Friday, April 24, 2015

Jo Walton's Two Thoughts on Tolkien

So, since getting back from my latest trip I've continued to read, on and off, Jo Walton's WHAT MAKES THIS BOOK SO GREAT [2014]. This is a very dip-able collection, given that it's composed of a hundred and thirty blog posts made over the period of more than two years (July 2008 thr Febr 2011). I've also felt no compunction about skipping around and reading the individual entries in whatever order took my fancy, since for the most part they're independent of each other -- the exception being  when she does a block of entries on the same author, such as the five on Cherryh (none of which so much as mention any of the Cherryhs I've read), the fifteen on Lois McMaster Bujold, or the eighteen on Steven Brust (which I think is at least seventeen too many).

Naturally, the first one I read is the one on Tolkien, specifically THE HOBBIT (#122, Sept 2010, p. 412-416). Walton takes the standard line that THE LORD OF THE RINGS is a masterpiece and THE HOBBIT isn't but is merely "journeyman work" (obviously, I disagree). There are a lot of good points in this piece, which I'd like to return to another time, but for now I wanted to highlight two really interesting comments she makes towards the end of her piece.

First, she points out what shd have been obvious but which in fact had never occurred to me before, nor do I recall ever seeing it commented on before: Bilbo has no servants. That seems perfectly normal to us reading THE HOBBIT today, seventy-plus years on, but as Walton points out it wd have been remarkably unusual for the time. Even the Tolkiens, who were by no means as rich as the Bagginses, had servants. Bilbo not only does his own cooking but his own cleaning, including doing the dishes. Yet by the standards of the time a large home like Bag End wd have had a sizable live-in staff: maids, cook, butler, et all. We do find out in THE LORD OF THE RINGS that Bilbo had a gardner (Holman), but that seems to be about it.

Second, does it make any difference to the story that Bilbo is male? To evoke what C. S. Lewis wd have called a supposal, would the story be any different if this were one of the tales of one of those hobbit-lasses we hear tell of who went off on adventures after listening to Gandalf's tales? If this were, say, Belladonna Took's adventure, wd the story be much the same with just the names and a bunch of pronouns changed?  I'm inclined to think Walton is right in suggesting that it wdn't change the story much, which is an interesting thought.*

More on her book as a whole once I've had a chance to finish reading it.

--John R.

*for one of Tolkien's oft-overlooked intrepid female characters, see the dragon-killer Miss Biggins in the revised (1960s) version of his poem "The Dragon's Visit".

Wednesday, April 22, 2015

C. S. Lewis calls W. H. Auden "a pansy"

So, the problem with slang is that it changes meaning over time, and it can be hard to pin down what it meant at a particular time and place, when a particular person uses it. Take, for example, the case of C. S. Lewis at one point criticizing the poet W. H. Auden as "rather a pansy" (COLLECTED LETTERS, Vol. III, page 714; letter of Leap Day 1956).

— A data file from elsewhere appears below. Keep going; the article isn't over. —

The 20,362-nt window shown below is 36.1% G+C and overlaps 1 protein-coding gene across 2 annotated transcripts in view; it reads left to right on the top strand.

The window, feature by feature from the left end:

So far as I can tell, this originally mean "effeminate" but later came to mean "homosexual".  The OED is careful to trace the evolution of new meanings of words, but it's no help here, since it doesn't deal with slang (though it's rather nice to have confirmed that 'pansy' is an anglicization of pensee, or 'Thoughts').  I'm not sure if slang dictionaries give the dates at which new meanings are attached to words, and I'm too wrapped up right now to make a library run to find out.

So the question is, shd CSL's comment be glossed as "too much of a sissy" or "too gay"?

--John R.
current reading: TOLKIEN'S BEOWULF

Friday, April 17, 2015

A Crackpot vents on Tolkien

So, about a month ago I was following a series of links from an online piece of C. S. Lewis's voice (thanks to Janice for the original link) to a presentation by my friend the late Christopher Mitchell, to some other Lewies-and-Tolkien sites, finally ending up by stumbling across a weird spiel by a crackpot.

Over the years of reading everything I can by and about JRRT I've seen plenty of pieces I considered a bit odd and occasionally one that was downright weird (like the one about elves being lizards from space), but I've never seen one before who equated linguistic talent with demonic possession. But now I'll have to use the past tense for that statement.

The piece in question is called "JRRT and CSL -- Occult Affiliations" by one Robin M. Fisher, whom I don't otherwise know; it was posted November 11th 2014. Despite being on YouTube it's audio, not video. Here's the link:

Listening to this, or as much as I could of it (I confess to tuning out during some of his rants, and I skimmed a bit), I was surprised by how much hatred he shows towards his fellow Xians --James Dobson, Focus on the Family, Charles Colson, and Joel Osteen all come in for particular venom.  Nor do non-Xians fare any better -- or, as he calls them, "vile unsaved people" To which I'd say: you mean, like the people Jesus hung out with a lot, to the annoyance of the Pharisees?